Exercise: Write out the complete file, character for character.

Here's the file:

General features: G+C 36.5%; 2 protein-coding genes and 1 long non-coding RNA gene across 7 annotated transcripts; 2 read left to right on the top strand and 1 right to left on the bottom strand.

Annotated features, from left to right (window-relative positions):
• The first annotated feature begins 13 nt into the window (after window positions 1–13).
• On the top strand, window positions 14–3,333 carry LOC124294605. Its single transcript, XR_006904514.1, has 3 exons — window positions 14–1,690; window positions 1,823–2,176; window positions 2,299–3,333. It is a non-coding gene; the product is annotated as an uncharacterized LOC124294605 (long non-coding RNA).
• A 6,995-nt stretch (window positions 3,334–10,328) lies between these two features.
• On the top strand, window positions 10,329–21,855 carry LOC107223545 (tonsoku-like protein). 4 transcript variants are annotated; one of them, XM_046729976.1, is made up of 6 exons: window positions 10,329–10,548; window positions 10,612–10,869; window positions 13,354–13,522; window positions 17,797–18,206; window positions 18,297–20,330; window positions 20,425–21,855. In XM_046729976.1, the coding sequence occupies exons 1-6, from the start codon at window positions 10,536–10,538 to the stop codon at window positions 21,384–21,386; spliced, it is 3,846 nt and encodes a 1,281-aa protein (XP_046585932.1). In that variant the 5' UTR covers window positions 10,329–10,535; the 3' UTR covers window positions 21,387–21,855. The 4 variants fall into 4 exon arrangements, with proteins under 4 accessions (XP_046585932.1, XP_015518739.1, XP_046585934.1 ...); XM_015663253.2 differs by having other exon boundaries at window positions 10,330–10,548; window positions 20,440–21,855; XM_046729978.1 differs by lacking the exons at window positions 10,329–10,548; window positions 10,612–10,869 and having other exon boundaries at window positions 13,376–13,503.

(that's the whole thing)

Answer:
General features: G+C 36.5%; 2 protein-coding genes and 1 long non-coding RNA gene across 7 annotated transcripts; 2 read left to right on the top strand and 1 right to left on the bottom strand.

Annotated features, from left to right (window-relative positions):
• The first annotated feature begins 13 nt into the window (after window positions 1–13).
• On the top strand, window positions 14–3,333 carry LOC124294605. Its single transcript, XR_006904514.1, has 3 exons — window positions 14–1,690; window positions 1,823–2,176; window positions 2,299–3,333. It is a non-coding gene; the product is annotated as an uncharacterized LOC124294605 (long non-coding RNA).
• A 6,995-nt stretch (window positions 3,334–10,328) lies between these two features.
• On the top strand, window positions 10,329–21,855 carry LOC107223545 (tonsoku-like protein). 4 transcript variants are annotated; one of them, XM_046729976.1, is made up of 6 exons: window positions 10,329–10,548; window positions 10,612–10,869; window positions 13,354–13,522; window positions 17,797–18,206; window positions 18,297–20,330; window positions 20,425–21,855. In XM_046729976.1, the coding sequence occupies exons 1-6, from the start codon at window positions 10,536–10,538 to the stop codon at window positions 21,384–21,386; spliced, it is 3,846 nt and encodes a 1,281-aa protein (XP_046585932.1). In that variant the 5' UTR covers window positions 10,329–10,535; the 3' UTR covers window positions 21,387–21,855. The 4 variants fall into 4 exon arrangements, with proteins under 4 accessions (XP_046585932.1, XP_015518739.1, XP_046585934.1 ...); XM_015663253.2 differs by having other exon boundaries at window positions 10,330–10,548; window positions 20,440–21,855; XM_046729978.1 differs by lacking the exons at window positions 10,329–10,548; window positions 10,612–10,869 and having other exon boundaries at window positions 13,376–13,503.